In a potentially major development for ending the HIV epidemic, the FDA has just approved the first long-lasting, injectable form of HIV prevention medication.
Apretude, from ViiV Healthcare, is administered as a single shot once every 60 days. Because that makes adherence much easier than taking a daily pill, the injectable proved far more effective in clinical trials at preventing HIV infection than Truvada or Descovy, the two PrEP (pre-exposure prophylaxis) medications currently available in the United States.
“Ending the epidemic requires getting people on PrEP–so Apretude is great news,” said Mark Milano, the lead trainer for ACRIA Centers at GMHC. “Now we have a hell of a lot of work to do to get it into people’s butts.”
The longtime HIV educator and activist cautioned that many barriers for oral PrEP—such as the high cost and HIV medication hesitancy—also apply to injectable PrEP.
“There is significant work still to be done to educate people and overcome the barriers,” he said.
“African Americans are sharply outpacing whites in new infections—but whites outpace people of color in PrEP prescriptions. It’s exactly the reverse of what’s needed,” Milano added.
African Americans accounted for 42% of the 34,800 new HIV diagnoses reported by the CDC in 2019, even though they make up only 13% of the U.S. population. “It is essential that we reduce the rates of infection for men having sex with men of color,” Milano said, adding that PrEP usage in communities of color “has not been nearly as high as it needs to be.”
Nationally, only 25% of the 1.2 million people at risk for HIV are prescribed PrEP, according to the CDC’s 2020 estimate.
New York State’s Ending the AIDS Epidemic initiative, begun in 2014, has fallen short of the “very clear targets it set to get people on PrEP,” Milano added. The initiative aimed to have 65,000 people on PrEP by 2020, but it fell far short, at just over 39,000 PrEP users.
Among men who have sex with men (MSM), it’s youth having casual sex and older men having infrequent, unplanned sex who are less likely to be on daily PrEP, Milano said.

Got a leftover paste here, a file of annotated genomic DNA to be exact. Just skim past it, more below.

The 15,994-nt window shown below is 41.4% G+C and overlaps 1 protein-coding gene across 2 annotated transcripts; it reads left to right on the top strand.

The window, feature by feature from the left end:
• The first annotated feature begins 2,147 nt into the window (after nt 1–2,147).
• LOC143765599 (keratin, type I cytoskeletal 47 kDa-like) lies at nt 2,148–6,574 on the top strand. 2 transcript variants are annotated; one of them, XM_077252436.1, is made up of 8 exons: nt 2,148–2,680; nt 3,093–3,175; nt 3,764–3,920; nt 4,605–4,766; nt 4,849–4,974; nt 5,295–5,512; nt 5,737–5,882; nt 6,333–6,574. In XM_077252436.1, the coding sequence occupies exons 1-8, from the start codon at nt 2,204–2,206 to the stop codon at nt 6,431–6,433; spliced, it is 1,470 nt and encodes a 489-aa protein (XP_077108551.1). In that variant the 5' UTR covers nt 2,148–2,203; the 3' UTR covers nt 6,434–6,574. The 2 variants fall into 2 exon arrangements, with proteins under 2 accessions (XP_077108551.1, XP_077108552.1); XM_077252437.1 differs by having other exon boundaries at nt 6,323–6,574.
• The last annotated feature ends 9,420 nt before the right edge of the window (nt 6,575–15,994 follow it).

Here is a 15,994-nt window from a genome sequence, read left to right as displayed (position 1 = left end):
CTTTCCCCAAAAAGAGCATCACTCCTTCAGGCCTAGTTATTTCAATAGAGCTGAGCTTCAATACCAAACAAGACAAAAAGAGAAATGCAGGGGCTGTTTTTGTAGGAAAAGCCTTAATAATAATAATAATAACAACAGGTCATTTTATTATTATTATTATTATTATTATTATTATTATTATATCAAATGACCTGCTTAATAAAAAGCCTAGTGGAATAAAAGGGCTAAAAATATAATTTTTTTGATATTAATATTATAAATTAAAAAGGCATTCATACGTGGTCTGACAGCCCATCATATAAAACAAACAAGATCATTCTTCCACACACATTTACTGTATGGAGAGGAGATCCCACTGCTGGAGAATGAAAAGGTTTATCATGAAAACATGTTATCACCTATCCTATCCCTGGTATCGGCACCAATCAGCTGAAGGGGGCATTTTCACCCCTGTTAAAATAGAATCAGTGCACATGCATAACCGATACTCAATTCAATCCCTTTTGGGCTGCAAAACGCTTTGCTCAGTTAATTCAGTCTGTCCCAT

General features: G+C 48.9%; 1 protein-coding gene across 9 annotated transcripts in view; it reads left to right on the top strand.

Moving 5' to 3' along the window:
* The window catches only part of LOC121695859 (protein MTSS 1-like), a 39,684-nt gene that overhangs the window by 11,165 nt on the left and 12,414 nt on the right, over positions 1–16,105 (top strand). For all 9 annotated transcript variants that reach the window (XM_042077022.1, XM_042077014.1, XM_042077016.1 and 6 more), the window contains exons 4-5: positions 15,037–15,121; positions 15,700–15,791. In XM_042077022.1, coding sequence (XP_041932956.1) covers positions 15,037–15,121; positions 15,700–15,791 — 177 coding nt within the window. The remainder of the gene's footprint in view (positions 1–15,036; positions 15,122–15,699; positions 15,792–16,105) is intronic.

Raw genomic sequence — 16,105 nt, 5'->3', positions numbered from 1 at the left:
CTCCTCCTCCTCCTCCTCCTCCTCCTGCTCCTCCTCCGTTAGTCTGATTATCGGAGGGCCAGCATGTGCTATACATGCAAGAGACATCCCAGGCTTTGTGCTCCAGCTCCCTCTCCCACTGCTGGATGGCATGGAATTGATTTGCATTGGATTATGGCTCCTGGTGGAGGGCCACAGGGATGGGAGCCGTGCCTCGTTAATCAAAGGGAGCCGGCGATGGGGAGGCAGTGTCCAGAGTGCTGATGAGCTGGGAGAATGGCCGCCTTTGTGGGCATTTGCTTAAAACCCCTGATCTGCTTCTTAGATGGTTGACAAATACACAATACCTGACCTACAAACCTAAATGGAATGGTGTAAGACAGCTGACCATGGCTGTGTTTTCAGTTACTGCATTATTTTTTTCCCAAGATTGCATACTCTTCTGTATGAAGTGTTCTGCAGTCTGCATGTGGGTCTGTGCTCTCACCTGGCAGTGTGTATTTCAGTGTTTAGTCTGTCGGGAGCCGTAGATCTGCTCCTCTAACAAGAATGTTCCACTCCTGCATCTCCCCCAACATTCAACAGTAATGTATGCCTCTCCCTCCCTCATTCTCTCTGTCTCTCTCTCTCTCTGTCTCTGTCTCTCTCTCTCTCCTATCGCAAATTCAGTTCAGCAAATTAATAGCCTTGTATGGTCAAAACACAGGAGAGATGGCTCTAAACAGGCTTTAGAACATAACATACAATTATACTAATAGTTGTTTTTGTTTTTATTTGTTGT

In a hopeful sign, Apretude, administered as a single shot in the buttock, significantly outperformed Truvada daily pills in clinical trials. According to the FDA, Apretude injections were 69% more effective than Truvada at preventing HIV infection in a trial for men and transgender women who have sex with men—and 90% more effective in another trial for cisgender women.
Truvada and Descovy are both extremely effective (close to 99% in some studies), Milano added, but only when taken daily as prescribed. “That’s difficult for a lot of people—especially if they have sex infrequently,” he said.
Apretude could help to sharply reduce HIV infection, he said, because “you go to a clinic six times a year for a doctor to give you the shot, and you’re good for two months. That’s the big game-changer. It takes away that nagging doubt about whether you’ll test positive. If you’re getting your shot, you won’t.”
The FDA approved Apretude for PrEP in late December, and it has been tested and approved for MSM, transgender and cisgender women.
Milano noted that ViiV made sure to test Apretude on the most at-risk populations, not just white men. Half the participants in one clinical trial were Black MSM, and cisgender women received their own trial.
Both nationally and in New York, the highest rates of new HIV infections are for African-American MSM, followed by Latino MSM, white MSM, and African-American women.
Some healthy, HIV-negative people worry PrEP could be harmful, even though modern HIV medications are safe and have minimal side effects, Milano said. “They still have the reputation for toxicity.”
“We have to get the word out that oral PrEP is available to most people for free,” he added. “People hear how expensive it is and think they can’t afford it, so they don’t even try.”
At $3,700 per dose, or $22,200 per year, Apretude isn’t cheap. ViiV has priced it similarly to Truvada ($22,100 annually) and Descovy ($23,160 annually), both from Gilead Sciences. (Generic versions of Truvada came to market last year that cost $40 or less for a month’s prescription.)
In New York, Medicaid covers PrEP prescriptions, provider fees and HIV tests. (A negative HIV test is required to start PrEP, with regular follow-up tests every three months.) Any New York State resident with an annual income of less than about $65,000 can obtain free oral PrEP, regardless of immigration status, Milano said. “We don’t know yet if Apretude will have a similar free distribution program,” he added.
For people who are on Medicaid or uninsured, Milano emphasized that a knowledgeable PrEP navigator is essential to access free PrEP. People who get tested for HIV through GMHC can connect with a PrEP navigator who can get them on PrEP in just a few days, Milano said. “If you try and do it yourself, it is very difficult, requiring many phone calls and paperwork.”
Milano added that some people fear that a PrEP funding program won’t keep their information confidential, or that the authorities could learn of their immigration status. “They won’t,” he said.
Most private insurers are required to cover PrEP prescriptions—and, starting last September, provider fees and regular HIV tests as well, under new Affordable Care Act rules. Medicare coverage depends on the plan.
But co-pays for Truvada and Descovy are “enormous,” Milano said, ranging from $600 to as much as $2,000 per month. Gilead offers a co-pay assistance program for up to $600 a month for people making under $65,000 annually.
“Lack of health care access is why we have some of the worst health outcomes in the world here in the United States,” Milano said. “This applies to PrEP.”